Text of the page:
November 27, 2015

“The nearest we come to our natural state is when we are still. It is not that movement isn’t holy, it is not that God is slow as opposed to fast, it is simply that when all things as one thing are in their natural state, that state most closely resembles total stillness. And so, nature, which seems to be defined by its ceaseless activity, has actually, at its core, nothing but stillness. Only something so perfectly still could produce all this movement, all this variety, all this difference. Only something perfectly without any characteristic of its own could produce every single existent characteristic with such equal clarity, such perfection in each difference, without having any preference of its own. Everything that exists, every color, taste, and texture, every impulse, every action, every story, has its source and its home in this perfect, undifferentiated stillness, and because of that, every quality that exists, every particular form that has ever been manifest, is equal in its holiness, equal as a face of that one wholeness. And this simple concept is a revolution to us; it is so radically opposed to every notion we hold to of good and bad, sin and virtue, right and wrong, that it must really be absorbed for its radicalness to be allowed to upset us enough, to disturb us enough, that we begin to surrender not into our own ideas of reality any longer but into whatever the stillness holds instead. What is perhaps most revolutionary of all is that you needn’t try to make way in your mind for new ideas, you needn’t attempt to convince yourself of something that you simply do not believe, all you need to do is be still and the stillness itself will be your education as certainly as it will be a balm and a relief. Whatever is true about your own nature is simply waiting for you to discover it. It needn’t be built in any way, you needn’t become anything. What I am trying to say very simply is: what you are when you do nothing and only are is in fact the same as—identical with—the source of everything that is and everything that has been and everything that ever will be. I hope that deep inside you, in some place your own conditioning has not reached, there is some tiny spark of gladness about this, some inner smile that has no rhyme or reason, because it is that little bit of gladness that emerges directly from this ground of your own being. It is a gladness of self-recognition and the satisfaction of that part of you that already knows that you are this holiness yourself, and you were it before you were anything else, and you will be it when all that you call ‘you’ has passed.”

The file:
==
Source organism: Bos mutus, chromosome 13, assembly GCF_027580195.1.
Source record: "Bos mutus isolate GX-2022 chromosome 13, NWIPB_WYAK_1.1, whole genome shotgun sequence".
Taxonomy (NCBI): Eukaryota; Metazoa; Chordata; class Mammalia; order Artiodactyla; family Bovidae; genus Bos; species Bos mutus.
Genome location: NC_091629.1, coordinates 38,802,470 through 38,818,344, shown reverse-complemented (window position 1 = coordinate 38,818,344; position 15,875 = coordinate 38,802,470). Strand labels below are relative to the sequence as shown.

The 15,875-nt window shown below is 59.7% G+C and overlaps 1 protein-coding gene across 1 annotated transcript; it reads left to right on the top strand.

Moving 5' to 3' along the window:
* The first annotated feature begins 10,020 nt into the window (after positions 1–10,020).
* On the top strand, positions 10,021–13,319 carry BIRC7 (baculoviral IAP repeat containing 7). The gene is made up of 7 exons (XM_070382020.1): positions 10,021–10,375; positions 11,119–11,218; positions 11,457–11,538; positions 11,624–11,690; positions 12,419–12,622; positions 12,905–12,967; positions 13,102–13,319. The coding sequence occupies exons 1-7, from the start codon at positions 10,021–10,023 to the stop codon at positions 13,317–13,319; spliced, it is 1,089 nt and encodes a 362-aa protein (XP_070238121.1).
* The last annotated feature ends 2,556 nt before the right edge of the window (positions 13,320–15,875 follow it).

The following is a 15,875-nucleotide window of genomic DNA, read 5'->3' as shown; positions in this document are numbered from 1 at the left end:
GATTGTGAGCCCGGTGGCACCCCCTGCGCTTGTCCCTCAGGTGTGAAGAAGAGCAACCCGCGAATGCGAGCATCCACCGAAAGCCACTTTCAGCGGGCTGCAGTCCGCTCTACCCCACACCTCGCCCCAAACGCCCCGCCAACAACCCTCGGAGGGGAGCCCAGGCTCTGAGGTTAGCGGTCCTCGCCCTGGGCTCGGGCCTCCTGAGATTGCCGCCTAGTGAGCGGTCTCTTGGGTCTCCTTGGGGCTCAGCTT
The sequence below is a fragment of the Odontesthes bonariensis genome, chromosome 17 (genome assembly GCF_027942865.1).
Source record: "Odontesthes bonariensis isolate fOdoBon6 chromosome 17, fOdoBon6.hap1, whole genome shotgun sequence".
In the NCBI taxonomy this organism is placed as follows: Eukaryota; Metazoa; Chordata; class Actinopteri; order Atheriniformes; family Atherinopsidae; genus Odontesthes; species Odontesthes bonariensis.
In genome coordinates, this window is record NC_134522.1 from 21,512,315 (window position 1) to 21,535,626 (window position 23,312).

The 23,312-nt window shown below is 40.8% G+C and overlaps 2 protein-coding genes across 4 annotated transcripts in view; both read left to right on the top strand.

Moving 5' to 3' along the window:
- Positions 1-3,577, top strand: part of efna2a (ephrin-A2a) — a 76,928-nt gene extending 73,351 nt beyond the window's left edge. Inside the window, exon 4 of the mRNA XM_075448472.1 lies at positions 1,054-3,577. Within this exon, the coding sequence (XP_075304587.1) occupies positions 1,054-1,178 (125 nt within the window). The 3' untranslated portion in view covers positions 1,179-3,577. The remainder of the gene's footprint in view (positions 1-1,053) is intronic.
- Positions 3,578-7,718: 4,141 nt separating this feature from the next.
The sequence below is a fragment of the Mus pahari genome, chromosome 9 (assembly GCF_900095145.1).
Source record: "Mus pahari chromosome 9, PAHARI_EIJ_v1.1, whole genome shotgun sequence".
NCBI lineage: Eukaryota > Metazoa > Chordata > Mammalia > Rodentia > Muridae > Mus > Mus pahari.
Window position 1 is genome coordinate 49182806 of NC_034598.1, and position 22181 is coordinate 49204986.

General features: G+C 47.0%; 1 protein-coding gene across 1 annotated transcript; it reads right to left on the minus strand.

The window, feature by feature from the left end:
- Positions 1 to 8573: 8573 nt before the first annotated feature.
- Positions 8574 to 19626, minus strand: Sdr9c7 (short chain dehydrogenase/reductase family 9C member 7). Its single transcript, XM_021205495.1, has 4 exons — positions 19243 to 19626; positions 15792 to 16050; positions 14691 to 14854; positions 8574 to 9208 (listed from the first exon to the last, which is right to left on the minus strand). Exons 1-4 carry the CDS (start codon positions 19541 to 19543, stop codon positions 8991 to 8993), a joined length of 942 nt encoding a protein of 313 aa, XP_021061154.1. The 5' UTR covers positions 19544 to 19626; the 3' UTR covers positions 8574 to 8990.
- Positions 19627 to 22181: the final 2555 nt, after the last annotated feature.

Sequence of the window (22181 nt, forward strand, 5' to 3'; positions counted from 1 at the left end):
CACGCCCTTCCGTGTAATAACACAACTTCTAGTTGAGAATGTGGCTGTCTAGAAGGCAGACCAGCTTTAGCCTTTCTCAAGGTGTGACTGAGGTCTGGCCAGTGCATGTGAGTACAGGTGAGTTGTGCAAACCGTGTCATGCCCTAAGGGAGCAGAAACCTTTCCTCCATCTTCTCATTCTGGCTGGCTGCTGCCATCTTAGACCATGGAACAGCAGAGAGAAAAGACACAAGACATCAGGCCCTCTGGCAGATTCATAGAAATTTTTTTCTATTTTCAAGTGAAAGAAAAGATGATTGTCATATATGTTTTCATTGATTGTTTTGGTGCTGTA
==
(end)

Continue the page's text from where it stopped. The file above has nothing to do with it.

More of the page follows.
One Response to “Stillness”

  1. OlafN said

    Thank you very much for this post. I could not agree more with your words. Thanks and Namaste

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